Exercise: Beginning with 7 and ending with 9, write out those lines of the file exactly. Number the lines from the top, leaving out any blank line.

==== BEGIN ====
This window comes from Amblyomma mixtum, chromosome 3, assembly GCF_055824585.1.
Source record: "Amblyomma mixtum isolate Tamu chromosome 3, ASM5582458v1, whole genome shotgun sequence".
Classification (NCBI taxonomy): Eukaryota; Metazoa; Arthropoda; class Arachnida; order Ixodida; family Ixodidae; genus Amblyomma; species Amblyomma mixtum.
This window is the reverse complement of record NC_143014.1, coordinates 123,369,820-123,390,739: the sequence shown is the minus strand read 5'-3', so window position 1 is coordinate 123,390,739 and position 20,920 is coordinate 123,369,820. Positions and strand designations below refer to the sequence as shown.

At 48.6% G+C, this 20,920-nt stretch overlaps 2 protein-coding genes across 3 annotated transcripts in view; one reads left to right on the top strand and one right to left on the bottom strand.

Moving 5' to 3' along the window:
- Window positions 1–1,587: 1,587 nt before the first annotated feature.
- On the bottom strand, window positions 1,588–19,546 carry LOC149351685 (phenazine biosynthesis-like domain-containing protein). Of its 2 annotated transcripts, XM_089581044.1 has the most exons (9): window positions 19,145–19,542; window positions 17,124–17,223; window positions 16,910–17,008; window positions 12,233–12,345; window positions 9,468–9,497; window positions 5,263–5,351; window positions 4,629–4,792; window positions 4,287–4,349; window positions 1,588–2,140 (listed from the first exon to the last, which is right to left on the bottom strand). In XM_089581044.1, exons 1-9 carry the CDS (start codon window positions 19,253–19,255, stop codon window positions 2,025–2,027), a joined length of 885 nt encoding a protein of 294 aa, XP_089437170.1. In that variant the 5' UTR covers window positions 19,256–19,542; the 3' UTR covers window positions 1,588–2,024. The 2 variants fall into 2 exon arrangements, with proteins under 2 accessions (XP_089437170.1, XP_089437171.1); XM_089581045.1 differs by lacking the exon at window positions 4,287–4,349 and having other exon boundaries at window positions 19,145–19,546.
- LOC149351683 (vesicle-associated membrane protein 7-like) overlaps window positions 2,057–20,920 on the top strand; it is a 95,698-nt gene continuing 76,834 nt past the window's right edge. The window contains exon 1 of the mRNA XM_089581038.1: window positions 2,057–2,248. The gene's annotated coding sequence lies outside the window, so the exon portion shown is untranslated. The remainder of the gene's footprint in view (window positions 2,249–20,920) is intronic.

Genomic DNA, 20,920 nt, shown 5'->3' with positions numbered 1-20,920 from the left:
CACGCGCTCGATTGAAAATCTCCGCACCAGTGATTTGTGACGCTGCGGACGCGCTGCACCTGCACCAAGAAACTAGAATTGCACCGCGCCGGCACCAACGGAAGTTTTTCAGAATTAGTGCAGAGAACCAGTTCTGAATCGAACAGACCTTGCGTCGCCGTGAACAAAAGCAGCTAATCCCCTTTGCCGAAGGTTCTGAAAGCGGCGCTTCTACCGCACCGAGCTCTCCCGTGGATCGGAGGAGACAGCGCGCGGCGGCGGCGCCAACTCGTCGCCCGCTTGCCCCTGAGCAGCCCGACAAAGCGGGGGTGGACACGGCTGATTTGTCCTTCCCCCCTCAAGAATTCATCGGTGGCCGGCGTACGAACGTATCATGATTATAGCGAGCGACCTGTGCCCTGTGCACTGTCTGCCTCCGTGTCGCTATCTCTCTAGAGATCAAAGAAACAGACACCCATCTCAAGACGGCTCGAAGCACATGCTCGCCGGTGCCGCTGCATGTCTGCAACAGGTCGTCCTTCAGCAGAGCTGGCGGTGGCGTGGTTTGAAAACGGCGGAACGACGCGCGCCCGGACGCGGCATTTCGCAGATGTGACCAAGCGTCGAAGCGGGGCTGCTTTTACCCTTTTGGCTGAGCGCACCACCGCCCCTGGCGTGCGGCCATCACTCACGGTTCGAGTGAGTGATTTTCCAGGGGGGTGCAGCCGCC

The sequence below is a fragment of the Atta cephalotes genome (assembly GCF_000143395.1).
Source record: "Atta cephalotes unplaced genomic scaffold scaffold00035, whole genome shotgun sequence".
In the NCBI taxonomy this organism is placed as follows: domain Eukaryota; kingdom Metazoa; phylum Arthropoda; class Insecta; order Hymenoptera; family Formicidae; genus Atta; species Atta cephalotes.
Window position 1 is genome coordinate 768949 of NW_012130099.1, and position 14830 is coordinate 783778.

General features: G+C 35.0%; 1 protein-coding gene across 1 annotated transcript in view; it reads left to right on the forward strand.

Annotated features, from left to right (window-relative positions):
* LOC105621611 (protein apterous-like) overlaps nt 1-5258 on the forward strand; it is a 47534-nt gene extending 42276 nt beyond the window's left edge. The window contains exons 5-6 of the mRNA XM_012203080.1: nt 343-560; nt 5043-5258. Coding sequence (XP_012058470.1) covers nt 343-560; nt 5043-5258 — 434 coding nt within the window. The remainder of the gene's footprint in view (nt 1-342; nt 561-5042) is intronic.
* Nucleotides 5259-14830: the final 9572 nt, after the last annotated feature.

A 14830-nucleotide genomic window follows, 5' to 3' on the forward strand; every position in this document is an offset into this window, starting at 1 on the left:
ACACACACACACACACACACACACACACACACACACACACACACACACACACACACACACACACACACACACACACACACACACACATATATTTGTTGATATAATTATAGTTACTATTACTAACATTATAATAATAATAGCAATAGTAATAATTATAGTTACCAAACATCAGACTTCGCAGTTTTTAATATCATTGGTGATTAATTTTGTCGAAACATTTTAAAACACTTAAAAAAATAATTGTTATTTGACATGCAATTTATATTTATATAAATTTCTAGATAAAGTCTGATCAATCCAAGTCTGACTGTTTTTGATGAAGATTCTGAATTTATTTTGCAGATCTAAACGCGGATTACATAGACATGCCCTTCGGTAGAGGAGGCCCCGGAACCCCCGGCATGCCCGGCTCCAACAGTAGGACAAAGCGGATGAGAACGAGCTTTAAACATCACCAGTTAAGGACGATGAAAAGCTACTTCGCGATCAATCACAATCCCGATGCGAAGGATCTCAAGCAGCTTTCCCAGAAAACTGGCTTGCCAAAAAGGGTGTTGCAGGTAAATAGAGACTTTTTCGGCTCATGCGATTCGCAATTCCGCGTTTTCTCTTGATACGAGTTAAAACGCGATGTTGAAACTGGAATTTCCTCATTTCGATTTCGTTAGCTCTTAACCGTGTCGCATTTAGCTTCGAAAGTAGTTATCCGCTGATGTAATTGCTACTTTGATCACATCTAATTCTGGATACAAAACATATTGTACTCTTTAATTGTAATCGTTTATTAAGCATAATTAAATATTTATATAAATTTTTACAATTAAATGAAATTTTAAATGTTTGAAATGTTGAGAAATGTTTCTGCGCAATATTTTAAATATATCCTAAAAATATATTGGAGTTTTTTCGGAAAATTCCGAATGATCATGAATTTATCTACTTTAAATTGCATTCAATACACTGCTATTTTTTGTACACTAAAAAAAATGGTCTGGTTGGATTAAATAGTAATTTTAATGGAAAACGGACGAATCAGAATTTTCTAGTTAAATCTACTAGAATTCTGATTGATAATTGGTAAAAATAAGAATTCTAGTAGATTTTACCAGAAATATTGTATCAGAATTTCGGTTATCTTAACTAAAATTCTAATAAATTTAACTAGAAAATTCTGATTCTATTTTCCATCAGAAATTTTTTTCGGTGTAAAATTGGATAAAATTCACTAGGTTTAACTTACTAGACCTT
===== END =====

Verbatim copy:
- Window positions 1–1,587: 1,587 nt before the first annotated feature.
- On the bottom strand, window positions 1,588–19,546 carry LOC149351685 (phenazine biosynthesis-like domain-containing protein). Of its 2 annotated transcripts, XM_089581044.1 has the most exons (9): window positions 19,145–19,542; window positions 17,124–17,223; window positions 16,910–17,008; window positions 12,233–12,345; window positions 9,468–9,497; window positions 5,263–5,351; window positions 4,629–4,792; window positions 4,287–4,349; window positions 1,588–2,140 (listed from the first exon to the last, which is right to left on the bottom strand). In XM_089581044.1, exons 1-9 carry the CDS (start codon window positions 19,253–19,255, stop codon window positions 2,025–2,027), a joined length of 885 nt encoding a protein of 294 aa, XP_089437170.1. In that variant the 5' UTR covers window positions 19,256–19,542; the 3' UTR covers window positions 1,588–2,024. The 2 variants fall into 2 exon arrangements, with proteins under 2 accessions (XP_089437170.1, XP_089437171.1); XM_089581045.1 differs by lacking the exon at window positions 4,287–4,349 and having other exon boundaries at window positions 19,145–19,546.
- LOC149351683 (vesicle-associated membrane protein 7-like) overlaps window positions 2,057–20,920 on the top strand; it is a 95,698-nt gene continuing 76,834 nt past the window's right edge. The window contains exon 1 of the mRNA XM_089581038.1: window positions 2,057–2,248. The gene's annotated coding sequence lies outside the window, so the exon portion shown is untranslated. The remainder of the gene's footprint in view (window positions 2,249–20,920) is intronic.